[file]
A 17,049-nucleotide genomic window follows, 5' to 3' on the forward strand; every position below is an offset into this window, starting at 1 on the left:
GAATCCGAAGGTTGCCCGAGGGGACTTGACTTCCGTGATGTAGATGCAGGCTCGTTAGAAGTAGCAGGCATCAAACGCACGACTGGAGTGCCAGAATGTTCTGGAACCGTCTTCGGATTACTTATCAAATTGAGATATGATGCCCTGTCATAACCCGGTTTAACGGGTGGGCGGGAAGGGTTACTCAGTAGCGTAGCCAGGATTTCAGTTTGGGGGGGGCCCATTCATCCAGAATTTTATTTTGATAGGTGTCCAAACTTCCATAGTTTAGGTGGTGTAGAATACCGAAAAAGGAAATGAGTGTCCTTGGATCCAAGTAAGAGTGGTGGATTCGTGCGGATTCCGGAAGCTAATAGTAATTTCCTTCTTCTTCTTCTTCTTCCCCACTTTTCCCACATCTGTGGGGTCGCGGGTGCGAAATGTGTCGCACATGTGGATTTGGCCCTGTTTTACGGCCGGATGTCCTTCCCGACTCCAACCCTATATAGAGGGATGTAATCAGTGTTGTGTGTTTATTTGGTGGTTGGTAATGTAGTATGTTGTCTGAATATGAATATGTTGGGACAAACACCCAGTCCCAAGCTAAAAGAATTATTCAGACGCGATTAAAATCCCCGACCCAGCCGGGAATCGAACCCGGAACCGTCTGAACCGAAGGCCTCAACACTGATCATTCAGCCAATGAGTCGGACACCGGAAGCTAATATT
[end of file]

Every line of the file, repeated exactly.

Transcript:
A 17,049-nucleotide genomic window follows, 5' to 3' on the forward strand; every position below is an offset into this window, starting at 1 on the left:
GAATCCGAAGGTTGCCCGAGGGGACTTGACTTCCGTGATGTAGATGCAGGCTCGTTAGAAGTAGCAGGCATCAAACGCACGACTGGAGTGCCAGAATGTTCTGGAACCGTCTTCGGATTACTTATCAAATTGAGATATGATGCCCTGTCATAACCCGGTTTAACGGGTGGGCGGGAAGGGTTACTCAGTAGCGTAGCCAGGATTTCAGTTTGGGGGGGGCCCATTCATCCAGAATTTTATTTTGATAGGTGTCCAAACTTCCATAGTTTAGGTGGTGTAGAATACCGAAAAAGGAAATGAGTGTCCTTGGATCCAAGTAAGAGTGGTGGATTCGTGCGGATTCCGGAAGCTAATAGTAATTTCCTTCTTCTTCTTCTTCTTCCCCACTTTTCCCACATCTGTGGGGTCGCGGGTGCGAAATGTGTCGCACATGTGGATTTGGCCCTGTTTTACGGCCGGATGTCCTTCCCGACTCCAACCCTATATAGAGGGATGTAATCAGTGTTGTGTGTTTATTTGGTGGTTGGTAATGTAGTATGTTGTCTGAATATGAATATGTTGGGACAAACACCCAGTCCCAAGCTAAAAGAATTATTCAGACGCGATTAAAATCCCCGACCCAGCCGGGAATCGAACCCGGAACCGTCTGAACCGAAGGCCTCAACACTGATCATTCAGCCAATGAGTCGGACACCGGAAGCTAATATT